Intune App Protection blocking browser

and noted that you may need to make some adjustments to it to allow non Microsoft browsers on Windows 10 machines.

The interesting part is now if you also have on premises infrastructure you wish protected. So, imagine the Windows 10 devices are accessing data from Office 365 and from a local file server. By default, this local infrastructure will be considered ‘personal’ and won’t allow saving of corporate data there. In essence, Windows Information Protection (WIP) prevents corporate data being saved to personal locations. By default, your Microsoft 365 environment will be configured as a corporate data location but local fileservers will not be. Thus, if you wish to have your local infrastructure also classified as corporate data, then you need to specify your local DNS domain and IP range as I have done above as a Network Boundary. However, be warned, this has other implications that you need to consider which I’ll speak about later.

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There are additional options if you scroll down further. When data that is protected by WIP is stored on a device covered by this policy, it will be protected by WIP encryption at rest. An option here in the policy allows you to revoke these encryption keys if the device is ‘unenrolled’ from Azure AD. That means, the moment the device is removed from Azure AD, any corporate data will be unable to be read since the encryption keys will be revoked for the device. You can generate and upload a recovery agent as you see above if required, however modern Windows 10 releases will actually recover the key from Azure AD if that same machine is re-joined again to Azure AD.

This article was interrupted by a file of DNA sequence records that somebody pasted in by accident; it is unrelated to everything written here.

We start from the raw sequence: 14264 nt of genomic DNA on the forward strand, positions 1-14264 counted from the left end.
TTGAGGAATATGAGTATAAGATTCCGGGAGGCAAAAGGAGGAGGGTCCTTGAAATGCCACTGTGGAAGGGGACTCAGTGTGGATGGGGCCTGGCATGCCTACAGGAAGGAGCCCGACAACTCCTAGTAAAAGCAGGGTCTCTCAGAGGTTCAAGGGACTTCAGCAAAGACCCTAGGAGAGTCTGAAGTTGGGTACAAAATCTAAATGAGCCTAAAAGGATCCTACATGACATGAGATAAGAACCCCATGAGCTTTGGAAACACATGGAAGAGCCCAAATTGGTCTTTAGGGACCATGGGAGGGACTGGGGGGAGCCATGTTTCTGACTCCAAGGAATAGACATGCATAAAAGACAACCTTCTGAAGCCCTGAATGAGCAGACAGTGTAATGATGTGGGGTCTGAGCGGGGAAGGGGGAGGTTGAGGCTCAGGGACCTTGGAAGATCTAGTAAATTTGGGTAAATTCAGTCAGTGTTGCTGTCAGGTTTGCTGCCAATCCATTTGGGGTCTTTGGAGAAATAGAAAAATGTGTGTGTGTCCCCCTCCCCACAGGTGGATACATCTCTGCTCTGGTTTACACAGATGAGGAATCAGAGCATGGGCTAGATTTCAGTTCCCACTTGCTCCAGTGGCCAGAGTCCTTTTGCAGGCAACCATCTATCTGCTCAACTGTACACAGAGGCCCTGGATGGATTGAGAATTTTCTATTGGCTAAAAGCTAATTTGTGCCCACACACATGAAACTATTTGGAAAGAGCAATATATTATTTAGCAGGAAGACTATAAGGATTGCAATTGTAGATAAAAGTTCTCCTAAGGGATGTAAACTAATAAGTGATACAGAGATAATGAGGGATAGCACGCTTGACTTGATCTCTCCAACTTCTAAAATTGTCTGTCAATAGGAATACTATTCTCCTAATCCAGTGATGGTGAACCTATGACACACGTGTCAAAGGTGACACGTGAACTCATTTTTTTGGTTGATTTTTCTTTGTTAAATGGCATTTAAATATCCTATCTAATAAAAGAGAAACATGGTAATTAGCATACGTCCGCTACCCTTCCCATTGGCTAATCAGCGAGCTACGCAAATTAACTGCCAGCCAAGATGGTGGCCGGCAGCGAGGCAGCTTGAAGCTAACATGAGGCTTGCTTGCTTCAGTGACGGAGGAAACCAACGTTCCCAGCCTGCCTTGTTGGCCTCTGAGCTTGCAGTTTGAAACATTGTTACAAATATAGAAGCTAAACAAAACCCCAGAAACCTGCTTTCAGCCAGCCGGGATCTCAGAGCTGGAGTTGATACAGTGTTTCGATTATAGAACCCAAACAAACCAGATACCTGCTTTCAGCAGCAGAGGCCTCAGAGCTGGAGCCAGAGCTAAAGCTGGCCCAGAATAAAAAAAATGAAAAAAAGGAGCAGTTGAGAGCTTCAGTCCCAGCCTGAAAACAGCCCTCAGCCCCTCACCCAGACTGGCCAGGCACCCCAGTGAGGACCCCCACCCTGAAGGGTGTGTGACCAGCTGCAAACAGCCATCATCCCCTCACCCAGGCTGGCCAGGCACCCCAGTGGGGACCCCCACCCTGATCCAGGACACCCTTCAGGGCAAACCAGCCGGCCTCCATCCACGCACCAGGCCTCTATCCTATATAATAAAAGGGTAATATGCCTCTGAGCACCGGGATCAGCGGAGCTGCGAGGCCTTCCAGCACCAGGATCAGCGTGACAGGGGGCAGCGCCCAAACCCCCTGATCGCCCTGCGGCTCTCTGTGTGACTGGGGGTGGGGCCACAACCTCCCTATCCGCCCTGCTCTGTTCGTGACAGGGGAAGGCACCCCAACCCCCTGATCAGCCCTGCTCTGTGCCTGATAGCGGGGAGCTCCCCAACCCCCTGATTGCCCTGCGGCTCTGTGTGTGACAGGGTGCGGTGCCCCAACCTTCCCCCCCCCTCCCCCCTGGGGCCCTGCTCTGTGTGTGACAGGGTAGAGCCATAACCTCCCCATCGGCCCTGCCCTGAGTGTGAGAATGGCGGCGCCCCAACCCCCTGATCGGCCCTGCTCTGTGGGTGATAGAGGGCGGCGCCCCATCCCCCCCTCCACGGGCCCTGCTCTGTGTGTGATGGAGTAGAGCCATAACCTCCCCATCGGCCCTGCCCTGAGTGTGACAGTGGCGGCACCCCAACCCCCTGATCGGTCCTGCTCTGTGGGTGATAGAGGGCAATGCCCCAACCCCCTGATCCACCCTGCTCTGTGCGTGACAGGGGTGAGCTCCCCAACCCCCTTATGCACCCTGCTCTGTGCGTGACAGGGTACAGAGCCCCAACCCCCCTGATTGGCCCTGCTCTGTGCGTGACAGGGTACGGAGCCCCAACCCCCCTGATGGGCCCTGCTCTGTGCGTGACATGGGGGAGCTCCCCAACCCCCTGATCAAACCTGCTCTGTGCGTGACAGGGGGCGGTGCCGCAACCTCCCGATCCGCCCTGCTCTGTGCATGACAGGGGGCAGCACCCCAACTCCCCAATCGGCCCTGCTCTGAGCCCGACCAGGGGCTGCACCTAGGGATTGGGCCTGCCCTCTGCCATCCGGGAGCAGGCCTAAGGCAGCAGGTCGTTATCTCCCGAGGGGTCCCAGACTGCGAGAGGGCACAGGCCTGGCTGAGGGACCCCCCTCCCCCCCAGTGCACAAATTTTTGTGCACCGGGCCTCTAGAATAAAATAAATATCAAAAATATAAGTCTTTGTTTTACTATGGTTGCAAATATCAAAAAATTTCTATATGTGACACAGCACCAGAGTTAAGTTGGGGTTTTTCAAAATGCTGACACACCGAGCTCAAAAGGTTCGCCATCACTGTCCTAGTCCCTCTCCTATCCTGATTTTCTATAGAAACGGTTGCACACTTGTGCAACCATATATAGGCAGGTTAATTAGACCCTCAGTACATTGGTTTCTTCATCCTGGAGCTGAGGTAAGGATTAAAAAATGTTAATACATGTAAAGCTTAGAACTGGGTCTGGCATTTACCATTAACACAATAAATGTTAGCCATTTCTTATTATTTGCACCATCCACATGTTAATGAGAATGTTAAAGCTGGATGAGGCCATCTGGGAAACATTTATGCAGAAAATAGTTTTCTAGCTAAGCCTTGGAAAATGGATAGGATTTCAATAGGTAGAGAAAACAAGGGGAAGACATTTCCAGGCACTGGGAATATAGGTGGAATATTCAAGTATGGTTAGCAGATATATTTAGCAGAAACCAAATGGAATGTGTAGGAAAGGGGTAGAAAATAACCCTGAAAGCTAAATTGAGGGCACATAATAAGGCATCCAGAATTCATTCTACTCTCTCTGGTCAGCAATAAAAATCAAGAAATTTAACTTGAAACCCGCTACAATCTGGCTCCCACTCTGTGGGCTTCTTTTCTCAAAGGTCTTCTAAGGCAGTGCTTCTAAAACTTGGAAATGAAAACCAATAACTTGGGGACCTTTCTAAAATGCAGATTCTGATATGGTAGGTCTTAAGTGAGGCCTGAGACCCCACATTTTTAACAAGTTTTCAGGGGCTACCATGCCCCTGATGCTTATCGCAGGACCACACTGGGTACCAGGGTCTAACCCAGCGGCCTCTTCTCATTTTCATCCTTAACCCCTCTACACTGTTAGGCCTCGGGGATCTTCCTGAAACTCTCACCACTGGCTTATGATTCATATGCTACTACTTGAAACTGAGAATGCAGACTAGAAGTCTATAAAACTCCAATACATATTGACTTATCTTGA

I have also select the option to Show the enterprise data protection icon which will appear on documents WIP considers corporate data. This is always a good way to distinguish corporate data, so my best practices is to have it there as a reminder.

You’ll also see that you can use Azure RMS (rights management) with WIP if you want. I’ll leave this disable for simplicity now, but if you want that extra protection that Azure RMS gives, then it is available if you have a license for RMS.